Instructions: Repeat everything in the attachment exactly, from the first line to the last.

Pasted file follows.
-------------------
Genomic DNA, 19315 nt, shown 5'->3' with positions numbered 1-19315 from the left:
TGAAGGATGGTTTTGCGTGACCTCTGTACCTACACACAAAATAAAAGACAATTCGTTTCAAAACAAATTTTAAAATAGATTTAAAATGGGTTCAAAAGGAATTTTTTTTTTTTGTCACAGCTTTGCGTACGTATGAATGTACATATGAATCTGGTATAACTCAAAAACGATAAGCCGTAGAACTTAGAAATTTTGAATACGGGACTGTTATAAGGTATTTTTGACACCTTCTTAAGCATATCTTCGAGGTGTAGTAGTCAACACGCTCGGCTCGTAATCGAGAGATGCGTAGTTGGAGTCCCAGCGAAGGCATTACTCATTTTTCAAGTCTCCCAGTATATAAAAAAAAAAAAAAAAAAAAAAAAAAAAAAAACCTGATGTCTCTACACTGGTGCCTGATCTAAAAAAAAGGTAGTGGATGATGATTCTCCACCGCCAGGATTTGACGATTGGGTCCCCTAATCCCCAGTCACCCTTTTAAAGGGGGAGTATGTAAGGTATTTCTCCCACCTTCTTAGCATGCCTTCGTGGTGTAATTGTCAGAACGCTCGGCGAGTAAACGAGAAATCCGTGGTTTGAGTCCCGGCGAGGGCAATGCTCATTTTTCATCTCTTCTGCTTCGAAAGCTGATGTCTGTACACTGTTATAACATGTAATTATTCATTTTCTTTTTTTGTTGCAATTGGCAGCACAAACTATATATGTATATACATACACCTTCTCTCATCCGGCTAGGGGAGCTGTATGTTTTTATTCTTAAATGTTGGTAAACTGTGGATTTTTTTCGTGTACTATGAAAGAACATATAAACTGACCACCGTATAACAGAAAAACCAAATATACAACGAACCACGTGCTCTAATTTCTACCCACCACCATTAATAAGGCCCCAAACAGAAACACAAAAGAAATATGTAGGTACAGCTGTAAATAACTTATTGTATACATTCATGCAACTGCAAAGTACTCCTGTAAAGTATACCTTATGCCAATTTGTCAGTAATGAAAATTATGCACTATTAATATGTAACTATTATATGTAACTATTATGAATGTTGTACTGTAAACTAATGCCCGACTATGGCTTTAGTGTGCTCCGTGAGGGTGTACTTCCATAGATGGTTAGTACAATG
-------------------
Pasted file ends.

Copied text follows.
Genomic DNA, 19315 nt, shown 5'->3' with positions numbered 1-19315 from the left:
TGAAGGATGGTTTTGCGTGACCTCTGTACCTACACACAAAATAAAAGACAATTCGTTTCAAAACAAATTTTAAAATAGATTTAAAATGGGTTCAAAAGGAATTTTTTTTTTTTGTCACAGCTTTGCGTACGTATGAATGTACATATGAATCTGGTATAACTCAAAAACGATAAGCCGTAGAACTTAGAAATTTTGAATACGGGACTGTTATAAGGTATTTTTGACACCTTCTTAAGCATATCTTCGAGGTGTAGTAGTCAACACGCTCGGCTCGTAATCGAGAGATGCGTAGTTGGAGTCCCAGCGAAGGCATTACTCATTTTTCAAGTCTCCCAGTATATAAAAAAAAAAAAAAAAAAAAAAAAAAAAAAAACCTGATGTCTCTACACTGGTGCCTGATCTAAAAAAAAGGTAGTGGATGATGATTCTCCACCGCCAGGATTTGACGATTGGGTCCCCTAATCCCCAGTCACCCTTTTAAAGGGGGAGTATGTAAGGTATTTCTCCCACCTTCTTAGCATGCCTTCGTGGTGTAATTGTCAGAACGCTCGGCGAGTAAACGAGAAATCCGTGGTTTGAGTCCCGGCGAGGGCAATGCTCATTTTTCATCTCTTCTGCTTCGAAAGCTGATGTCTGTACACTGTTATAACATGTAATTATTCATTTTCTTTTTTTGTTGCAATTGGCAGCACAAACTATATATGTATATACATACACCTTCTCTCATCCGGCTAGGGGAGCTGTATGTTTTTATTCTTAAATGTTGGTAAACTGTGGATTTTTTTCGTGTACTATGAAAGAACATATAAACTGACCACCGTATAACAGAAAAACCAAATATACAACGAACCACGTGCTCTAATTTCTACCCACCACCATTAATAAGGCCCCAAACAGAAACACAAAAGAAATATGTAGGTACAGCTGTAAATAACTTATTGTATACATTCATGCAACTGCAAAGTACTCCTGTAAAGTATACCTTATGCCAATTTGTCAGTAATGAAAATTATGCACTATTAATATGTAACTATTATATGTAACTATTATGAATGTTGTACTGTAAACTAATGCCCGACTATGGCTTTAGTGTGCTCCGTGAGGGTGTACTTCCATAGATGGTTAGTACAATG